The underlying problem lies in the gradual blurring of the distinction between insurable and noninsurable joblessness in the labour market. Social insurance makes most sense for experienced workers following traditional career paths who face a temporary period of unemployment. However, this segment of the labour force is shrinking when compared with others: Canadians in nonstandard or precarious work (such as temporary, part-time or self-employed workers); those whose jobs disappear when whole economic sectors undergo major restructuring; or those who need alternative work arrangements to deal with family responsibilities or important life events.
The obvious “clean slate” response would be to keep EI as an insurance program for the dwindling portion of the workforce for which it is appropriate and to develop separate interventions for those with more complex needs. Apart from the inevitable difficulty in drawing the line between these two groups, the biggest obstacle to such a solution would be the additional, noninsurance functions that EI has taken on in recent decades. These include parental and compassionate leave, funding for provincially delivered training and employment support programs and, indirectly, regional income redistribution. If the intent were to simplify EI, governments would have to find alternative ways of achieving these other goals.
The question is whether the shift to the enabling society will help solve this problem. Of course, no change in program design can make difficult political choices disappear. Any significant reform to EI is likely to create both winners and losers across regions, industries and occupations. That is unavoidable. Nevertheless, some key elements of the enabling society will make reform easier.
First, the creation of a separate lifetime accounts pillar (see below) would provide a new and more sensible home for some of the special benefits (such as compassionate care and parental leave) and employment training functions currently performed by EI. Second, and perhaps more important, big statistics will provide a much better understanding by all parties of the actual effects that changes to programs such as EI are likely to have, both in the labour market and on other related programs, including those at other levels of government. Evidence-based reform will not eliminate conflicts based on varying jurisdictional interests but it could help resolve them.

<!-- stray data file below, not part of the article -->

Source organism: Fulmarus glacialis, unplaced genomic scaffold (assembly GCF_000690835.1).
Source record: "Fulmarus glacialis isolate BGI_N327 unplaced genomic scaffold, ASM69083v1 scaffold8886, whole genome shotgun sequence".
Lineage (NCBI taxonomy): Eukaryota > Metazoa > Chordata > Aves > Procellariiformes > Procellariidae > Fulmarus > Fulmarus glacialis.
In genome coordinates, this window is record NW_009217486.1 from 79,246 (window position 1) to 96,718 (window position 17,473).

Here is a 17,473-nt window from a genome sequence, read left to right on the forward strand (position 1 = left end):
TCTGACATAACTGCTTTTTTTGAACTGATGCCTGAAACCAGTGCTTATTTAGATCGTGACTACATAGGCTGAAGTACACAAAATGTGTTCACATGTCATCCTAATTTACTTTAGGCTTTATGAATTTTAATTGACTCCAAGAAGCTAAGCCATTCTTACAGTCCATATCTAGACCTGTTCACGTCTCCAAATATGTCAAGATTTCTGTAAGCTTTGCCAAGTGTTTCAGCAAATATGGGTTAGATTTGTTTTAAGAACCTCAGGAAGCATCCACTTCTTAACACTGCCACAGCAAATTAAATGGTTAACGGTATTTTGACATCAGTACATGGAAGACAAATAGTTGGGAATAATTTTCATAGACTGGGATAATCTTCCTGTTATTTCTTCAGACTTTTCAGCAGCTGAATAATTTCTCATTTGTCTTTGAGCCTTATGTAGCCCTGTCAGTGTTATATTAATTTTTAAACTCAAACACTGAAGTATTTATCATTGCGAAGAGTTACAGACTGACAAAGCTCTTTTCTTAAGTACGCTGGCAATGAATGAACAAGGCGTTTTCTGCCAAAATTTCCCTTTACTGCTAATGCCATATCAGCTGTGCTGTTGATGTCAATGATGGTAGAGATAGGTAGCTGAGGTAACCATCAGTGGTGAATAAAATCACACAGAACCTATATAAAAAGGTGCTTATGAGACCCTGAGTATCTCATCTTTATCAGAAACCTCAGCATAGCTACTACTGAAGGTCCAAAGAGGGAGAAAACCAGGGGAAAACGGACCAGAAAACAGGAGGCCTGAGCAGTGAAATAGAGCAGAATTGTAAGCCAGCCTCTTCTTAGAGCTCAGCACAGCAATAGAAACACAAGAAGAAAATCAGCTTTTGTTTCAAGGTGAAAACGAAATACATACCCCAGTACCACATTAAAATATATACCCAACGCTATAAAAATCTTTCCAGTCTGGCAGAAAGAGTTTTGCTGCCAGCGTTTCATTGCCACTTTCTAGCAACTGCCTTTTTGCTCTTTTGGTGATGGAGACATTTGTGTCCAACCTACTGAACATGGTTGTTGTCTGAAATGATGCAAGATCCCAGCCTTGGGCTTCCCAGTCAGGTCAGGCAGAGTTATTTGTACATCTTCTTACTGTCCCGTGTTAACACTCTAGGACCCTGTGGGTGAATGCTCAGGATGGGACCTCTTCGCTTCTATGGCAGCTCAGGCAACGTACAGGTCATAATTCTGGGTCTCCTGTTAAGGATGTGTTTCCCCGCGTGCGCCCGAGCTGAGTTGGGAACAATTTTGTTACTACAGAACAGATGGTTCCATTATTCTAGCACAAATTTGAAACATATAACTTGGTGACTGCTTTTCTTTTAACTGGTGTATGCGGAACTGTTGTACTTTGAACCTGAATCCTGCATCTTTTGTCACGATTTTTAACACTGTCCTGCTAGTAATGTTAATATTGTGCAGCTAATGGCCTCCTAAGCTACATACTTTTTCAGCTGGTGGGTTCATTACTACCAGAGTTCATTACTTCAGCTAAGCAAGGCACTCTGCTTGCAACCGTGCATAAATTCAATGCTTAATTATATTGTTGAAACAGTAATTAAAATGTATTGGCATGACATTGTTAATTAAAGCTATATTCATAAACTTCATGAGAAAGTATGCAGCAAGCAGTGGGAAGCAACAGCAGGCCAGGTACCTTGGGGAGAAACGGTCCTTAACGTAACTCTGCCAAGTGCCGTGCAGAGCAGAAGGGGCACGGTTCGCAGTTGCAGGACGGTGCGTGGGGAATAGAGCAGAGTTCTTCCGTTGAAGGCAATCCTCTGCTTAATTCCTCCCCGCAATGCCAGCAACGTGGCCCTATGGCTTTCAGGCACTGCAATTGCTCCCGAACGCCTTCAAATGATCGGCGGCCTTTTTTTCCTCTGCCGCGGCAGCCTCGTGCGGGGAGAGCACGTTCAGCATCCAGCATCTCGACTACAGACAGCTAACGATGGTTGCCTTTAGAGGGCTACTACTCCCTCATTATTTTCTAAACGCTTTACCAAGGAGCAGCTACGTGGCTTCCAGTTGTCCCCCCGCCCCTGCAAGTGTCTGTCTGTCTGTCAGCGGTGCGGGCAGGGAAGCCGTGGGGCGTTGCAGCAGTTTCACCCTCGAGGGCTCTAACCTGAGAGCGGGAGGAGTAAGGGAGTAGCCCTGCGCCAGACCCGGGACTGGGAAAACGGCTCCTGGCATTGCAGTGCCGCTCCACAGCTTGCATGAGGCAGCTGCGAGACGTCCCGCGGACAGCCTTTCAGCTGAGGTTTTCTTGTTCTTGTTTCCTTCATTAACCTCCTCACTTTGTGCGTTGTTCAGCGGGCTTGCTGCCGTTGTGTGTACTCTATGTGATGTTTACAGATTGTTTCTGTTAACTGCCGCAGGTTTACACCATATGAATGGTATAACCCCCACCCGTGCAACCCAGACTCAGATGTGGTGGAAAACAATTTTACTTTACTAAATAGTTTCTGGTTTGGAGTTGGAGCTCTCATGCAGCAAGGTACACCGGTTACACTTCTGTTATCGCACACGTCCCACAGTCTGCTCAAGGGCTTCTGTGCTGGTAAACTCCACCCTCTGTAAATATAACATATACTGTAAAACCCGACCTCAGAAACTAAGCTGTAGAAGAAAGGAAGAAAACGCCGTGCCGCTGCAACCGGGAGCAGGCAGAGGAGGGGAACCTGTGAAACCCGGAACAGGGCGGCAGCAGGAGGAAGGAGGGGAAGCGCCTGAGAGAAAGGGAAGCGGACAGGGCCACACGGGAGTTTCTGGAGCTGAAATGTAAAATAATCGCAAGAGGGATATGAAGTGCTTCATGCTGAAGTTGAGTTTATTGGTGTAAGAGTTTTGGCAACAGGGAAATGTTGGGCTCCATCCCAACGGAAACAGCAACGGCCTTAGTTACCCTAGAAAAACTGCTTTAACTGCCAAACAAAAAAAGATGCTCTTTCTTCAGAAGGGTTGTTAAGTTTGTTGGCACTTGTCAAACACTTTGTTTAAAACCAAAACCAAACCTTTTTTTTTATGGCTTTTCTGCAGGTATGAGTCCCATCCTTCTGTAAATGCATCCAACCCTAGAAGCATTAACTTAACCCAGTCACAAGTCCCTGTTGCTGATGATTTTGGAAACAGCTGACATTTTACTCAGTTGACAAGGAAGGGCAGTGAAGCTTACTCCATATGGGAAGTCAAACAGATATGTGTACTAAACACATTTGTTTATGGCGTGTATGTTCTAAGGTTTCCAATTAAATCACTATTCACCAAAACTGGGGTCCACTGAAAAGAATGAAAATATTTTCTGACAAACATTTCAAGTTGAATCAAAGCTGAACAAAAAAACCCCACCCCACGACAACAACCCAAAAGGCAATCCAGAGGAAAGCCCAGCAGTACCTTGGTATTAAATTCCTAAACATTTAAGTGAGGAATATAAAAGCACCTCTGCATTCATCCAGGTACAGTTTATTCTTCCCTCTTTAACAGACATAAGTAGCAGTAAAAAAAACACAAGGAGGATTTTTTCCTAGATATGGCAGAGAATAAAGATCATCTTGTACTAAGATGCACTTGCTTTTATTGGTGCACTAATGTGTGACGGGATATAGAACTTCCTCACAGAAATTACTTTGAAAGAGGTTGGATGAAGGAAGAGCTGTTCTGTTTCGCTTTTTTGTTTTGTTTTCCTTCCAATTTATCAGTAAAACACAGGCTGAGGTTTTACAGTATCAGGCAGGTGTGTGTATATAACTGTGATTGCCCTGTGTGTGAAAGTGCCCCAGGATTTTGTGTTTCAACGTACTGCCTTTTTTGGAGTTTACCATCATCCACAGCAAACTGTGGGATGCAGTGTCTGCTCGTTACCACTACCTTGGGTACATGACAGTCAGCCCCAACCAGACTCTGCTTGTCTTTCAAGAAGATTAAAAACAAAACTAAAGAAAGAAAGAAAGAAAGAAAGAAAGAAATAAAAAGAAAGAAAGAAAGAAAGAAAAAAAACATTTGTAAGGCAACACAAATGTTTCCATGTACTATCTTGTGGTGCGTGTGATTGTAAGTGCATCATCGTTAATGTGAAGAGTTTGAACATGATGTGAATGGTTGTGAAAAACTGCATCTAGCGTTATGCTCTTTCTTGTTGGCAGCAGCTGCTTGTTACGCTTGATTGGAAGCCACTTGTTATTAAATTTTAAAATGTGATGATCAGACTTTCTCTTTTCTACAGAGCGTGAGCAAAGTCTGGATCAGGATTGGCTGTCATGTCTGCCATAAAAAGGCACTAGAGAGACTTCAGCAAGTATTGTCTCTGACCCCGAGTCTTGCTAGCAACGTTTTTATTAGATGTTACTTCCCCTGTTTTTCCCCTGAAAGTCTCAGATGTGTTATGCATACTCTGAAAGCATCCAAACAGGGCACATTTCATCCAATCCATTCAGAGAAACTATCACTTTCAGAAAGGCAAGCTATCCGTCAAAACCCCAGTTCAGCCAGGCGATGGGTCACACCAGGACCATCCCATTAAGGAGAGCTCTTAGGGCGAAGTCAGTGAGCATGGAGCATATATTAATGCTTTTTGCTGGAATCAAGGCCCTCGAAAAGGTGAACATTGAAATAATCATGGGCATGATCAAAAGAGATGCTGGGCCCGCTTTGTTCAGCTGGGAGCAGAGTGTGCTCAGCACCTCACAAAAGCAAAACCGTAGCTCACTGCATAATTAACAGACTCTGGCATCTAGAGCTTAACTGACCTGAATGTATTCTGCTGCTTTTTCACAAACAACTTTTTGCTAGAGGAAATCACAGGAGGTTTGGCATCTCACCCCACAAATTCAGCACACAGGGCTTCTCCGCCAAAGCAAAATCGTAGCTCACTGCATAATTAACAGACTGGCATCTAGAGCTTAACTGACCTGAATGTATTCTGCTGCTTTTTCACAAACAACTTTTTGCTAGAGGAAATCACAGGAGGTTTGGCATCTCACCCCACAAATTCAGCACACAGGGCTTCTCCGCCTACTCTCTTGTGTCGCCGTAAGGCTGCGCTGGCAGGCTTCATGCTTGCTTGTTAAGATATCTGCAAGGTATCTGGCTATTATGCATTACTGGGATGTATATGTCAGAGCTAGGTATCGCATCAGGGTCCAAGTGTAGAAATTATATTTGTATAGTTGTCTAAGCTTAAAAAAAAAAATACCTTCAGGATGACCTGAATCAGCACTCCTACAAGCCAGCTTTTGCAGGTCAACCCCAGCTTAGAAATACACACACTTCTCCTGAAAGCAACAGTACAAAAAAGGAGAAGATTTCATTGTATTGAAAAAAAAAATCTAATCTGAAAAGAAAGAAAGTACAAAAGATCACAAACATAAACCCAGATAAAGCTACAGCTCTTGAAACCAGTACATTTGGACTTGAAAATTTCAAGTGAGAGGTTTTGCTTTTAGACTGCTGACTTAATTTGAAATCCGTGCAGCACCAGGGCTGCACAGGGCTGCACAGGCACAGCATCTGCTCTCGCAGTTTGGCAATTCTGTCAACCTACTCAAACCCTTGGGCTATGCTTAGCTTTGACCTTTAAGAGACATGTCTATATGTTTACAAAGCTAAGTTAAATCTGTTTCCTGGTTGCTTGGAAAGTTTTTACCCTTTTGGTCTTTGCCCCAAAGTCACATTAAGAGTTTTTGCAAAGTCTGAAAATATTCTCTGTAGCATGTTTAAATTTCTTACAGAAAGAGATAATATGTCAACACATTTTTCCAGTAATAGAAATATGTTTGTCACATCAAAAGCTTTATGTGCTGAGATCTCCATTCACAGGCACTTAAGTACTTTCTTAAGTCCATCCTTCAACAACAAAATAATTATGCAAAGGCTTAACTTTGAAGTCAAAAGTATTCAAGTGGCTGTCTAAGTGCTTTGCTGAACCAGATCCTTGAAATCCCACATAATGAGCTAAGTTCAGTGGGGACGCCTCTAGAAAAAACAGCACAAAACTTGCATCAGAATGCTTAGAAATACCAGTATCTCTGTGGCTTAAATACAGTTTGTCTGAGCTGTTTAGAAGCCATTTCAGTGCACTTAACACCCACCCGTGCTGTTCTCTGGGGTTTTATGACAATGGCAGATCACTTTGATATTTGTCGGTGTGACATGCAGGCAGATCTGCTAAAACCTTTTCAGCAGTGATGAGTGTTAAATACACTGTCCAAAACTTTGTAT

The biggest change to income security in an enabling society would come from the creation of the lifetime accounts pillar. Most existing pension and savings programs would fall under this pillar (including the CPP/QPP, RRSPs and RESPs), except for those primarily designed to provide basic incomes or disability insurance (such as GIS, OAS and the CPP/QPP disability insurance program). In addition, this pillar would take over elements from income support programs whose goal is to provide assistance with a major life event or to facilitate a long-term transition, such as the special benefit programs and training supports currently within EI. A number of tax credit and loan programs could also be integrated – the range of options is quite large.
The intent in establishing this pillar would be to provide individuals with more flexi-bility in accumulating the resources they will need to navigate the major stages of life and to do so in a way that is more coherent, transparent and straightforward than the mechanisms of many existing social programs. Although the goals are simple, the degree of change would be transformative.
While the lifetime accounts pillar would consist of different programs that work in a harmonized manner, it is easiest to understand if one thinks of it as a whole. Box 3 illustrates how it might operate.15 It is important to stress that this system would be introduced only gradually, following extensive research, development and consultations. In designing the lifetime accounts pillar, governments would retain maximum flexibility – the concept can be applied broadly or narrowly, and in accordance with whatever values are deemed appropriate.
The relative size of the three pillars would change over time depending on prevailing circumstances and values. In the initial stages, it is likely that only small changes would be made to existing programs in order to minimize the risk of disproportionately affecting certain groups, and to build confidence in the new system.16
It is likely that the lifetime accounts pillar would grow relative to the others, but this should happen gradually on the basis of evidence. In terms of those who stand to benefit most, that will depend on the policy choices of the government of the day. However, on balance across the three pillars, it seems likely that potential winners would include those with low-wage jobs (through an expanded WITB), families with children (through an expanded NCB Suplement/CCTB), those who choose to spread work and formal learning over a longer period of their lives, those who choose to retrain or make midcareer adjustments, and (for reasons discussed in the next section) those who face multiple obstacles to participating fully in society.